• Dora Nudelman

The Power of "No"


For some people, saying "no" to the demands made of them by others is a really hard thing to do, and usually it's the empaths and nurturers of this world who fall into this group the most. But what is it about saying "no" that feels so wrong when, in fact, it may actually be the right thing to do?

As an empath and nurturer myself, it took me some years to realize that saying "yes" to everyone who asked was actually depleting to me. Even when I did say "no" I would often later second-guess myself, wondering if I was being mean or unjustified in doing so. Furthermore, sometimes I would get so tired of being taken advantage of that I would become extra defensive in rejecting people's requests of me. Now, I didn't realize it then but I had become an enabler, which in reality was not only bad for me, it was bad for the person on the other end of it too. Eventually, though, I had to take responsibility for my actions and realize that I simply didn't have the proper boundaries I needed to protect my own energy reserves.

Fast forward to today and I now know that I am not a bad person for saying "no" when I feel it in my gut to do so. All I am doing is following my intuition and my heart's desires. It does not make me uncaring, selfish, or crass to politely (and sometimes sternly) decline those requests or demands that do not feel right to me. I realize now that punishing myself for saying "no" to unjustified demands is counter-intuitive. And I realize now that the best way to feel good about my decisions is to only act from my heart rather than any false sense of obligation, guilt, or judgement.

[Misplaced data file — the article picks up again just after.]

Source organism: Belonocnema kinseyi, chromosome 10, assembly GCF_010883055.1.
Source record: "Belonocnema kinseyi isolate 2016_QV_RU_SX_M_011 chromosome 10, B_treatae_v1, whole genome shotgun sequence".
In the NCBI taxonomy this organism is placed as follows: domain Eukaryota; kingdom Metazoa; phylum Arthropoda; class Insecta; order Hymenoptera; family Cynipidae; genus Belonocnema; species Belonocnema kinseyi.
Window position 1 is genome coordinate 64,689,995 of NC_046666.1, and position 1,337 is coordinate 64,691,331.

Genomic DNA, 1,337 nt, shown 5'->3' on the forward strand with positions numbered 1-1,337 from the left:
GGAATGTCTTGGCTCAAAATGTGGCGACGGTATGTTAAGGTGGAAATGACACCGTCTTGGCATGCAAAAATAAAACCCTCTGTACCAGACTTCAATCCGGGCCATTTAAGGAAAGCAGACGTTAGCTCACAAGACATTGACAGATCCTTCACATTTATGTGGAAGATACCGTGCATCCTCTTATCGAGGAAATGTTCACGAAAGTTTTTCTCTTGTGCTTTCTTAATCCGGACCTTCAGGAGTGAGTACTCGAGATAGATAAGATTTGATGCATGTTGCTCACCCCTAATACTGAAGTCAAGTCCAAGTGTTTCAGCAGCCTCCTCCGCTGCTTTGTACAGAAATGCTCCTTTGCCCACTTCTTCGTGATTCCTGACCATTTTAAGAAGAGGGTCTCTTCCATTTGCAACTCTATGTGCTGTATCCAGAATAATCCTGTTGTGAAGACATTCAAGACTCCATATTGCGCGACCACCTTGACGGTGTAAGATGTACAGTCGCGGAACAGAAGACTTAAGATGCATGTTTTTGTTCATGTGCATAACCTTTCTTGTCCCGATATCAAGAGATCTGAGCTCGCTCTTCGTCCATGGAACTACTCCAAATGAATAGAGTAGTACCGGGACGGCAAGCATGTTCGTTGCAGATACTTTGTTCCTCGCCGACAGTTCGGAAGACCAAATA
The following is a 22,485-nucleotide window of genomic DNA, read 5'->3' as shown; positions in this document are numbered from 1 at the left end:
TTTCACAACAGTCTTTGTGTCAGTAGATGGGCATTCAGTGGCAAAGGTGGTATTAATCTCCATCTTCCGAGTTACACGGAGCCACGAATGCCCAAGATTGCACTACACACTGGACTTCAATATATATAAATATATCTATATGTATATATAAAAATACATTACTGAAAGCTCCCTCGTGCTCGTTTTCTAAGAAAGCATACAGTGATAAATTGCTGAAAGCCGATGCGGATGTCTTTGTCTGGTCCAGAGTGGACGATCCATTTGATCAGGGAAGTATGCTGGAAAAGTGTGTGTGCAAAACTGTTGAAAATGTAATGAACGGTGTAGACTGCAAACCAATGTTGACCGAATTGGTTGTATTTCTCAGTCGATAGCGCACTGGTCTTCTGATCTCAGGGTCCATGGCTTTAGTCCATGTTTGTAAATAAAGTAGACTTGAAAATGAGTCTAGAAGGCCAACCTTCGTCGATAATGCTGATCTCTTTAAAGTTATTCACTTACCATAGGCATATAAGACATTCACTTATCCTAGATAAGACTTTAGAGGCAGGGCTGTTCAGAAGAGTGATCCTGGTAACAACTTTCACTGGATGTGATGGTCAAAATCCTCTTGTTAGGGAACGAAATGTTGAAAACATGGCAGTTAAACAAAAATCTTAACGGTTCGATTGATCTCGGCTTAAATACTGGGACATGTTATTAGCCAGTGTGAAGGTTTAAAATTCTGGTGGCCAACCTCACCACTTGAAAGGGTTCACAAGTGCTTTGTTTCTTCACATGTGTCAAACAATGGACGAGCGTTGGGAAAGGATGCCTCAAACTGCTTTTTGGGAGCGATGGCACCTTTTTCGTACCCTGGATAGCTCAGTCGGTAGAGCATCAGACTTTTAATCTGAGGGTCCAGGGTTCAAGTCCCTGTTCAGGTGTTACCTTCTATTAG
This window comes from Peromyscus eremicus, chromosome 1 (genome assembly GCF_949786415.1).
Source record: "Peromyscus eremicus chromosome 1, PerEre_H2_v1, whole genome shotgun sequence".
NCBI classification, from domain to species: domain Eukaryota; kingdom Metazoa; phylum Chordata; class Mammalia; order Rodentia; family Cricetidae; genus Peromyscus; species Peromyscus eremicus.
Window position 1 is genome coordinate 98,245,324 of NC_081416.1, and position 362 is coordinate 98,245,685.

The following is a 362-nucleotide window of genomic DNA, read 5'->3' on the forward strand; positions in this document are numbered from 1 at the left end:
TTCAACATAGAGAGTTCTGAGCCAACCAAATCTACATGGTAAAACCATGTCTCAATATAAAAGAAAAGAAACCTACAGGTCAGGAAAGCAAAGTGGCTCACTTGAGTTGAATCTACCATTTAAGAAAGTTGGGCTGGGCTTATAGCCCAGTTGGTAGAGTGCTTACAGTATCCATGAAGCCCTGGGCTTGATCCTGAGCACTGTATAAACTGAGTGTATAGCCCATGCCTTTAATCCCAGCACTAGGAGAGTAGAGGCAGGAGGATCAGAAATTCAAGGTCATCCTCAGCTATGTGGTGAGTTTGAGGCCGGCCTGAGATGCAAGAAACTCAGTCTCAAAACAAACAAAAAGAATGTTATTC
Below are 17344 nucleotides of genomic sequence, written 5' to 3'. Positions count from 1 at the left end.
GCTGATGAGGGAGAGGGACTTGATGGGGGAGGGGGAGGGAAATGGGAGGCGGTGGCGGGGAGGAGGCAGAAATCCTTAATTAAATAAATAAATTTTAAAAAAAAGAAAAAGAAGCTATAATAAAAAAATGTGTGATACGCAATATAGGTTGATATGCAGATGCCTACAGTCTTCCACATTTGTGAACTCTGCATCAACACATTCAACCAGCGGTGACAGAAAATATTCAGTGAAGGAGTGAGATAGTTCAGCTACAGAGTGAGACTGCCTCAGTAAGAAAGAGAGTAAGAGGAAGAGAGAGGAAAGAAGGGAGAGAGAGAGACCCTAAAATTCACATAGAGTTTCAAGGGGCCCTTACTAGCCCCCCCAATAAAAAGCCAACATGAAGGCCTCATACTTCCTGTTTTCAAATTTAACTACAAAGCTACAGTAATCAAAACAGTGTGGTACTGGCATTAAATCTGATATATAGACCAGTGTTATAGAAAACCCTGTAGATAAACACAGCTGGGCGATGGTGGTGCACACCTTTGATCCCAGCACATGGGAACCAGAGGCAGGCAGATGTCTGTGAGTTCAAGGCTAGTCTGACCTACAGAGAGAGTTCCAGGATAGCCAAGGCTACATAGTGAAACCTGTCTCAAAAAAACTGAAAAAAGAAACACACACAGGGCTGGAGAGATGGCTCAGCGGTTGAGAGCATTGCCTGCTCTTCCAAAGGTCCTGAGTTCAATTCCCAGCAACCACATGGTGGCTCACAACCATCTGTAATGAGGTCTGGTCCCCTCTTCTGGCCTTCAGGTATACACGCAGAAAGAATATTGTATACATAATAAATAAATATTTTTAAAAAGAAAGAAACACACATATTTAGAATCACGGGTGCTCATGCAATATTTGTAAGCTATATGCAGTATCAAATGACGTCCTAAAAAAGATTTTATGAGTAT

So nowadays I only give by making a conscious decision to do so. My giving is mindful and, because of that, it is authentic. I take full ownership of my decisions and, for this reason, I no longer worry about how my giving (or not giving) will be

received or whether or not it will be reciprocated. If I don't want to give, I don't give, and I don't feel bad about it anymore. If I do want to give, I do so but without any agenda, expectation, or regret. Now, while I am not above reasonable compromises, I know that I will never compromise my soul in order just to people-please anymore.

Years ago I had spoken to a very wise woman and she gave me some very profound advice. She said, "Sometimes the best answer is NO." At the time it seemed a bit harsh to me, but now I get it. I am not doing any service to others if I enable their entitlement. And I certainly am not doing any favors to myself by disrespecting my own boundaries. Sometimes the correct answer, for the sake of all concerned, is plainly and simply, "no."


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